Paperbound had simple beginnings. It was a small neighborhood printing shop, offering photocopying, printing documents and business cards, ID lamination, plotting and blueprinting. After 2 years of operations, business was discouraging. Henry Chua realized that he had a choice, close his business or reimagine it. He went the creative route. He started printing art - in boxes, gift wrappers and cards. It was a success. His small projects and out of the box ideas paid off. Paperbound expanded into printing wallpapers, stationery, paintings, wall décor - virtually anything that Chua could think of. 

From a printing business that produced photocopies and blueprints, Chua’s Paperbound evolved into a homeware business known for its fanciful depictions of the Filipino vernacular: churches, architecture, furniture, dances, flora and fauna that populate wallpaper, lamps and money envelopes.  Its Filipino-themed products are printed with images of the Malacañang Palace, maps of Intramuros and even Jose Honorato Lozano’s depictions of 19th century Filipinos in their element.  In addition to the well-loved Filipino line are other international themes such as the Mughal series, the Iznik series, the Van Gogh series and the Winter series. Made to be decorative, some of Paperbound’s products are further enhanced by other ornamentation such as silk tassels.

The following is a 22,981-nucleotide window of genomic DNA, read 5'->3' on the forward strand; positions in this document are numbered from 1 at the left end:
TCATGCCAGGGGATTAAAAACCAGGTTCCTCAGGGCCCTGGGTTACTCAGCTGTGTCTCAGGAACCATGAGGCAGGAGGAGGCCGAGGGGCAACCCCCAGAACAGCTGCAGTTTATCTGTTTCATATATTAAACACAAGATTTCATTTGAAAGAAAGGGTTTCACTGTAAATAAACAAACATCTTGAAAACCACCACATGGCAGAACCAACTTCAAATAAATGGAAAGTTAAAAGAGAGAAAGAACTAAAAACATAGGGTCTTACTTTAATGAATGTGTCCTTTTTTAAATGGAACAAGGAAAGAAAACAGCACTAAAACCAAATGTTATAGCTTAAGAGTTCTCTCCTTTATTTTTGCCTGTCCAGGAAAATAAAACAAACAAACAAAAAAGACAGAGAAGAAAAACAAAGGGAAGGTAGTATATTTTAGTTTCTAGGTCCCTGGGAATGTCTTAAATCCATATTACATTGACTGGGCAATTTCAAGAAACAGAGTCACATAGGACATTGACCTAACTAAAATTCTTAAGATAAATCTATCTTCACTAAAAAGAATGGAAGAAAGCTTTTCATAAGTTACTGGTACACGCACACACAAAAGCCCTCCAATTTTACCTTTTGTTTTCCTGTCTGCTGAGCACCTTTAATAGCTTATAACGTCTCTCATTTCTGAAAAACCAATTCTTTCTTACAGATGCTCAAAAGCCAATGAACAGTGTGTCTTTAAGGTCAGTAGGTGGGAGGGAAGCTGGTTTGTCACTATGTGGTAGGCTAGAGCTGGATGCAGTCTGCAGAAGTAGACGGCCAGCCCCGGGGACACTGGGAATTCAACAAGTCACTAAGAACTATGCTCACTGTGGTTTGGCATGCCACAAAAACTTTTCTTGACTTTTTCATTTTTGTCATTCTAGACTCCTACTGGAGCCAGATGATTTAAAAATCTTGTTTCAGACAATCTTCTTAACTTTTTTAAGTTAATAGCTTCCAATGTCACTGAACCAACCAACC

Paperbound consistently exhibits in local home and gift fairs, winning the KATHA Award for Best Product Design Home Decor in the 69th edition of the Manila FAME. Chua leaves his paper comfort zone for FAME+ with the Apollo, a face mask made of Italian python leather. It is his answer to the pandemic.


Paperbound is located at Cubao, Quezon City.

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